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Empathy Exercises: Two Strategies to Help You Connect with Others

Amanda Gregory, LCPC, EMDR Practitioner

Empathy is one of the most powerful ways we can connect with others. Alfred Adler, founder of the school of individual psychology, wrote, “Empathy is seeing with the eyes of another, listening with the ears of another and feeling with the heart of another.” The experience of stepping into someone else’s shoes without judgment and letting ourselves feel what they’re feeling is vital to experiencing intimacy in our relationships. But often it isn’t easy.

Empathy can be difficult to achieve if you disagree, if you feel you’ve been wronged, or if you’re in conflict with someone. In fact, feeling empathy for a particular person can sometimes feel impossible. For example, if someone cuts me off in traffic, I find it difficult to step outside of my own frustration to consider their experience. It’s important to remember that empathy is all about connection; it’s not agreement, forgiveness, or a way to excuse another’s actions. Empathy allows us to improve our emotional connection and intimacy with others and, in the long run, our connection to ourselves.

People usually learn and practice the skill of empathy while relating to others in pairs or groups. But there are also ways to practice empathy on your own. Building your empathetic abilities will serve you well in interactions with others, especially in times of conflict when feeling empathy is more difficult.

Here are two simple exercises to try:

Empathy for fictional characters. Identify a fictional character you don’t like. This character can be from a movie, a TV show, a book, or another source. Now try to imagine why they act the way they do. You might have to make up a story if you don’t have all the facts. Imagine what they’ve been through and how they feel. Truly get inside them. For example, as a girl, I despised the character Nelly from the TV show “Little House on the Prairie.” Nelly was a child of the richest family in town. She was a spoiled bully who rarely showed any positive qualities. But if I try, I can imagine what it must have been like to be Nelly. Her mother demanded perfection. Her father rarely protected her from her mother’s demands and anger. Both her parents were constantly embarrassing her in public, and she never seemed to have any friends. I can empathize with how lonely she must have felt. I can understand that she might have bullied others in order to feel in control. She might have been mimicking the actions of her mother, or maybe she saw this as her only way to interact with other children. Now, looking back on the show, I feel a connection to Nelly.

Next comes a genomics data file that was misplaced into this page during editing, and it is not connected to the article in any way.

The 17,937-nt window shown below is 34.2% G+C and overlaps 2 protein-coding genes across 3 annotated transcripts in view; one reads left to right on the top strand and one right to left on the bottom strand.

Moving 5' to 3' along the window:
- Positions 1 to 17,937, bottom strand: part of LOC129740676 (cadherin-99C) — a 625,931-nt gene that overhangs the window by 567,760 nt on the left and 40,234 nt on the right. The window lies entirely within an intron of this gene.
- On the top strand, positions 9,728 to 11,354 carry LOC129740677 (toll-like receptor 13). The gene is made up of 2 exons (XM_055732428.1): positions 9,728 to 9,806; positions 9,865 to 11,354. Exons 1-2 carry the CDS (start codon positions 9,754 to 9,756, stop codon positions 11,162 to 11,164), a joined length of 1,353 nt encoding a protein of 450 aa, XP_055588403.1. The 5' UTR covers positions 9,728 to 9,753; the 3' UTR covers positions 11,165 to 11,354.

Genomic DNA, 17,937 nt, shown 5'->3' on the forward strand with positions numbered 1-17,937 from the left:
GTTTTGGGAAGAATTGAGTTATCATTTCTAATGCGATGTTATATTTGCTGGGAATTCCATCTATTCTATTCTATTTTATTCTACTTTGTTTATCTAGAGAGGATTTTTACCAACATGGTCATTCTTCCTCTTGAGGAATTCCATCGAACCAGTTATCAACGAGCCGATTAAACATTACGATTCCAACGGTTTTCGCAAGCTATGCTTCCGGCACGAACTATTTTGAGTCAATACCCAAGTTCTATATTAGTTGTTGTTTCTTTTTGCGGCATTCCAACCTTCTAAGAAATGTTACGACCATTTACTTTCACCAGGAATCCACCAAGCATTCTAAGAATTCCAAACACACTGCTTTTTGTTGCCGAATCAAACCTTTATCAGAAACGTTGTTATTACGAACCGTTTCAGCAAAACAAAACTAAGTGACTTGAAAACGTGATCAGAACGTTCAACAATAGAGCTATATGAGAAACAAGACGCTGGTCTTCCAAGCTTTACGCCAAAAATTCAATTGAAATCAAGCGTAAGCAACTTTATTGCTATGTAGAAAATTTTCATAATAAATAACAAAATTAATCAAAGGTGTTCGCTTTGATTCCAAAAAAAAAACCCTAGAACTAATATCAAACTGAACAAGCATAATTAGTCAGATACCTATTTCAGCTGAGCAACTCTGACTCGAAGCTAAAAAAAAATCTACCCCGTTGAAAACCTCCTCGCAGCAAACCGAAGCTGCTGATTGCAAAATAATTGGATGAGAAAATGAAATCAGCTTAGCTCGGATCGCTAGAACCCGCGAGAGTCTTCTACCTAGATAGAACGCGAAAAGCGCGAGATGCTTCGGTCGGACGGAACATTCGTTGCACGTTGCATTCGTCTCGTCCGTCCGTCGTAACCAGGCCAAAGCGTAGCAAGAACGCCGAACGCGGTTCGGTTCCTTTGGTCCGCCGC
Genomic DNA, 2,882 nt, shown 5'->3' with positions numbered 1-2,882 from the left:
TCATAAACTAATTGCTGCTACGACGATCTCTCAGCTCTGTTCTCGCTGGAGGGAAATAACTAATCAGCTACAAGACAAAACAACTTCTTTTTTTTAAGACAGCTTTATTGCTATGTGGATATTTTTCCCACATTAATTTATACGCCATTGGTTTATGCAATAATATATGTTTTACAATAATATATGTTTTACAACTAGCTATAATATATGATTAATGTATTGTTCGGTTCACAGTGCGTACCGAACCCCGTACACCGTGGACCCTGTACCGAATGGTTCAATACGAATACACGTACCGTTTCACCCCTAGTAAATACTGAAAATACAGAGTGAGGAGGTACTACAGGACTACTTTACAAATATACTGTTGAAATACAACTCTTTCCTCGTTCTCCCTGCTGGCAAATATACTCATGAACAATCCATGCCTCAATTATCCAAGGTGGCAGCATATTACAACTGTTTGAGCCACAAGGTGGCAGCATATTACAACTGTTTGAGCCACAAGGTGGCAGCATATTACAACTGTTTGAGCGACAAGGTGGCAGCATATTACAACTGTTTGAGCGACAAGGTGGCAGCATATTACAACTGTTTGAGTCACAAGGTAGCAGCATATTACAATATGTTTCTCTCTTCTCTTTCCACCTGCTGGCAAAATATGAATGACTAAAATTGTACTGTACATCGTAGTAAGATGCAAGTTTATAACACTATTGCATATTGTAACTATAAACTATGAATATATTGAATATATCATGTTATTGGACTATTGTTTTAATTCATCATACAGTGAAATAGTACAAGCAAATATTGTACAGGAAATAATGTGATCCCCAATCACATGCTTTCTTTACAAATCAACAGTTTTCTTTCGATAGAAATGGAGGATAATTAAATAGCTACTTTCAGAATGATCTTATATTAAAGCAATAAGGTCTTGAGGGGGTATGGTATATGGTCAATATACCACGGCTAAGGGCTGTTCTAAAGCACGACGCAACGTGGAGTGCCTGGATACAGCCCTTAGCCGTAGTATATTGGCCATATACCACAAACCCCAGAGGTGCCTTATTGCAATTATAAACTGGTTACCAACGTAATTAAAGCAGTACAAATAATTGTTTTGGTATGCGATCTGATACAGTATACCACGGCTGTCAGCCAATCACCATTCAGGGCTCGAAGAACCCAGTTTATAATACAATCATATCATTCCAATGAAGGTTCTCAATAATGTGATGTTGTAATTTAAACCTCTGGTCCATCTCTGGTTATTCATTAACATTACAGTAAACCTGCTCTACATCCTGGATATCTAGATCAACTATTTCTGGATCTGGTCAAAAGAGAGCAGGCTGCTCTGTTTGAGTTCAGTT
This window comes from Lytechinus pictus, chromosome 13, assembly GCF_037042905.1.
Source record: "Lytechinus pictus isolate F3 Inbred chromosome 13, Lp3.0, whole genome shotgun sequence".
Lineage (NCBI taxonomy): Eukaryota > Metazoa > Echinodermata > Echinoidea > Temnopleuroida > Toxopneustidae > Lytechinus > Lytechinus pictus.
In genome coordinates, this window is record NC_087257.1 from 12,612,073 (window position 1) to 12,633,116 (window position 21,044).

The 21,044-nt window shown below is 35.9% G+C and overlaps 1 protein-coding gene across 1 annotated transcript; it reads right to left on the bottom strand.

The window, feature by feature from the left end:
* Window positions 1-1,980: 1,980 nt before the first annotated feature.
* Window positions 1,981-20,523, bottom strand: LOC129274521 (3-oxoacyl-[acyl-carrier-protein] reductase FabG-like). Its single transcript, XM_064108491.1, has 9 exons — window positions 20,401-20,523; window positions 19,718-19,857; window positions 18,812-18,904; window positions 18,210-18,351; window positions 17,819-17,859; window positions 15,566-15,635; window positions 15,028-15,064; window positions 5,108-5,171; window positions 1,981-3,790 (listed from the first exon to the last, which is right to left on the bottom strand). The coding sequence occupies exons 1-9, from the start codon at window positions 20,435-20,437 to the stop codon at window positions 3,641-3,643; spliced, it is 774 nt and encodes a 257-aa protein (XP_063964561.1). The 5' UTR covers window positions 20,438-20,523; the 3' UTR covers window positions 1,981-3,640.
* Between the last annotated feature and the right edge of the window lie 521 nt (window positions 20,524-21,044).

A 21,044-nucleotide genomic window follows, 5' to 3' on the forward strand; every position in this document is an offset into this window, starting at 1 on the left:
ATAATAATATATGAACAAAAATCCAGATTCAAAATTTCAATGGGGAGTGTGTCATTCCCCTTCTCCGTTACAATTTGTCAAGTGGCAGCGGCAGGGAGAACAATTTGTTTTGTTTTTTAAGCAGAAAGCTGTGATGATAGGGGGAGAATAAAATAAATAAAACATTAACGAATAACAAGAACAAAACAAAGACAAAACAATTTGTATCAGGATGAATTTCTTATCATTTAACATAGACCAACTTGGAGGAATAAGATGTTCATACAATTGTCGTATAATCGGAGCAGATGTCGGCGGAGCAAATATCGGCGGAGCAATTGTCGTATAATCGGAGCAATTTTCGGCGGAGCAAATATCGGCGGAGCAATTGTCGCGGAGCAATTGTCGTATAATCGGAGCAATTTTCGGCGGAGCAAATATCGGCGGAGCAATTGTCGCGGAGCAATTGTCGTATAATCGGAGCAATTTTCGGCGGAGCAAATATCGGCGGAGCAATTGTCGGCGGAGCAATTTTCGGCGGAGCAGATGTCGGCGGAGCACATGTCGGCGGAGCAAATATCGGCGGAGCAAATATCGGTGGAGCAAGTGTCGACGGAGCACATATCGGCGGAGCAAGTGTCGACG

Empathy for strangers. Focus on someone you don’t know but have encountered briefly with a negative outcome—maybe someone who cut you off in traffic or shoved past you on the sidewalk. Now try to explain why they acted that way. Avoid judgments such as “They’re rude” or “They’re selfish.” Instead, focus on what human circumstance could have caused their actions. Were they late for work and already on thin ice with their boss? Did they get into an argument with their partner this morning that left them feeling hurt and distracted? Maybe they lost a family member last week and today was their first day back at work. Remember, empathy is about connection. It’s not the same as agreement, forgiveness, or making excuses for someone’s behavior.

These exercises can improve your ability to experience empathy. The next step is applying these same skills to your own relationships.

If you need help experiencing or expressing empathy, you might want to consider participating in individual or couples therapy. Contact Symmetry Counseling to schedule an appointment today.

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